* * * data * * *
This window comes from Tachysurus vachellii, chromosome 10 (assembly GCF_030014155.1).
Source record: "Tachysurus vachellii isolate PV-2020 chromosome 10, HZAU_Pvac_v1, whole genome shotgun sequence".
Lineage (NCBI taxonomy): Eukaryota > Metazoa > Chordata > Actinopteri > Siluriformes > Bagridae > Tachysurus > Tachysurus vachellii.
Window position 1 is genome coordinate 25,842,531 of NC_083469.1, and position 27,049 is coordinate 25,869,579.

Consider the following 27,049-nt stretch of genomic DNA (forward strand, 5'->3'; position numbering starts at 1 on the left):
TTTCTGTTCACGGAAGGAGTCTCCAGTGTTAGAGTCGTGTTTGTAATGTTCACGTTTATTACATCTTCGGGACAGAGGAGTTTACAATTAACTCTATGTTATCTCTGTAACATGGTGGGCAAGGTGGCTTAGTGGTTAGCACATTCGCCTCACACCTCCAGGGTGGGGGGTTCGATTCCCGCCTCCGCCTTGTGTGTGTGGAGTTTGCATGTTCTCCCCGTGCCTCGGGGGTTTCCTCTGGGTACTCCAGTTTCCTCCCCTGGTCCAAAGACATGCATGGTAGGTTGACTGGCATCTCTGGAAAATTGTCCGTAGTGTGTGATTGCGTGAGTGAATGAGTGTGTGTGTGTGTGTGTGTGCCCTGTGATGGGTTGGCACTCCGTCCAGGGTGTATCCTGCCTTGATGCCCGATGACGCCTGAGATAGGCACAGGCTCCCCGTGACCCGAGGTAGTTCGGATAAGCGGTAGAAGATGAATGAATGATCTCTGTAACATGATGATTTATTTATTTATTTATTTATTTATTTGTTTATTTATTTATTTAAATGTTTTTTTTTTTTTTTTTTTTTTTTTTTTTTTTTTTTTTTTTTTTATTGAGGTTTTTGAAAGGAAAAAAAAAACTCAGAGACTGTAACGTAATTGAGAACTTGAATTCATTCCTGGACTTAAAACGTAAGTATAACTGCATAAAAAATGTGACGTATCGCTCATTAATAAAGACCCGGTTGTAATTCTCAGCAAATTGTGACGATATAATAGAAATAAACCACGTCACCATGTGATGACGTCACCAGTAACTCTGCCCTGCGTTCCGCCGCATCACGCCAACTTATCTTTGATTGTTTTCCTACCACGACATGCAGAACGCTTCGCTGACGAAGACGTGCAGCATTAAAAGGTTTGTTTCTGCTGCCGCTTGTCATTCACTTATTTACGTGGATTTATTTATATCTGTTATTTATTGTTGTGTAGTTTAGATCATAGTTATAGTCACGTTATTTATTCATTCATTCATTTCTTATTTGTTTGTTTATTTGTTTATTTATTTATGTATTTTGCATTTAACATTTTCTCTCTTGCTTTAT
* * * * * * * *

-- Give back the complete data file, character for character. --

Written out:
This window comes from Tachysurus vachellii, chromosome 10 (assembly GCF_030014155.1).
Source record: "Tachysurus vachellii isolate PV-2020 chromosome 10, HZAU_Pvac_v1, whole genome shotgun sequence".
Lineage (NCBI taxonomy): Eukaryota > Metazoa > Chordata > Actinopteri > Siluriformes > Bagridae > Tachysurus > Tachysurus vachellii.
Window position 1 is genome coordinate 25,842,531 of NC_083469.1, and position 27,049 is coordinate 25,869,579.

Consider the following 27,049-nt stretch of genomic DNA (forward strand, 5'->3'; position numbering starts at 1 on the left):
TTTCTGTTCACGGAAGGAGTCTCCAGTGTTAGAGTCGTGTTTGTAATGTTCACGTTTATTACATCTTCGGGACAGAGGAGTTTACAATTAACTCTATGTTATCTCTGTAACATGGTGGGCAAGGTGGCTTAGTGGTTAGCACATTCGCCTCACACCTCCAGGGTGGGGGGTTCGATTCCCGCCTCCGCCTTGTGTGTGTGGAGTTTGCATGTTCTCCCCGTGCCTCGGGGGTTTCCTCTGGGTACTCCAGTTTCCTCCCCTGGTCCAAAGACATGCATGGTAGGTTGACTGGCATCTCTGGAAAATTGTCCGTAGTGTGTGATTGCGTGAGTGAATGAGTGTGTGTGTGTGTGTGTGTGCCCTGTGATGGGTTGGCACTCCGTCCAGGGTGTATCCTGCCTTGATGCCCGATGACGCCTGAGATAGGCACAGGCTCCCCGTGACCCGAGGTAGTTCGGATAAGCGGTAGAAGATGAATGAATGATCTCTGTAACATGATGATTTATTTATTTATTTATTTATTTATTTGTTTATTTATTTATTTAAATGTTTTTTTTTTTTTTTTTTTTTTTTTTTTTTTTTTTTTTTTTTTTATTGAGGTTTTTGAAAGGAAAAAAAAAACTCAGAGACTGTAACGTAATTGAGAACTTGAATTCATTCCTGGACTTAAAACGTAAGTATAACTGCATAAAAAATGTGACGTATCGCTCATTAATAAAGACCCGGTTGTAATTCTCAGCAAATTGTGACGATATAATAGAAATAAACCACGTCACCATGTGATGACGTCACCAGTAACTCTGCCCTGCGTTCCGCCGCATCACGCCAACTTATCTTTGATTGTTTTCCTACCACGACATGCAGAACGCTTCGCTGACGAAGACGTGCAGCATTAAAAGGTTTGTTTCTGCTGCCGCTTGTCATTCACTTATTTACGTGGATTTATTTATATCTGTTATTTATTGTTGTGTAGTTTAGATCATAGTTATAGTCACGTTATTTATTCATTCATTCATTTCTTATTTGTTTGTTTATTTGTTTATTTATTTATGTATTTTGCATTTAACATTTTCTCTCTTGCTTTAT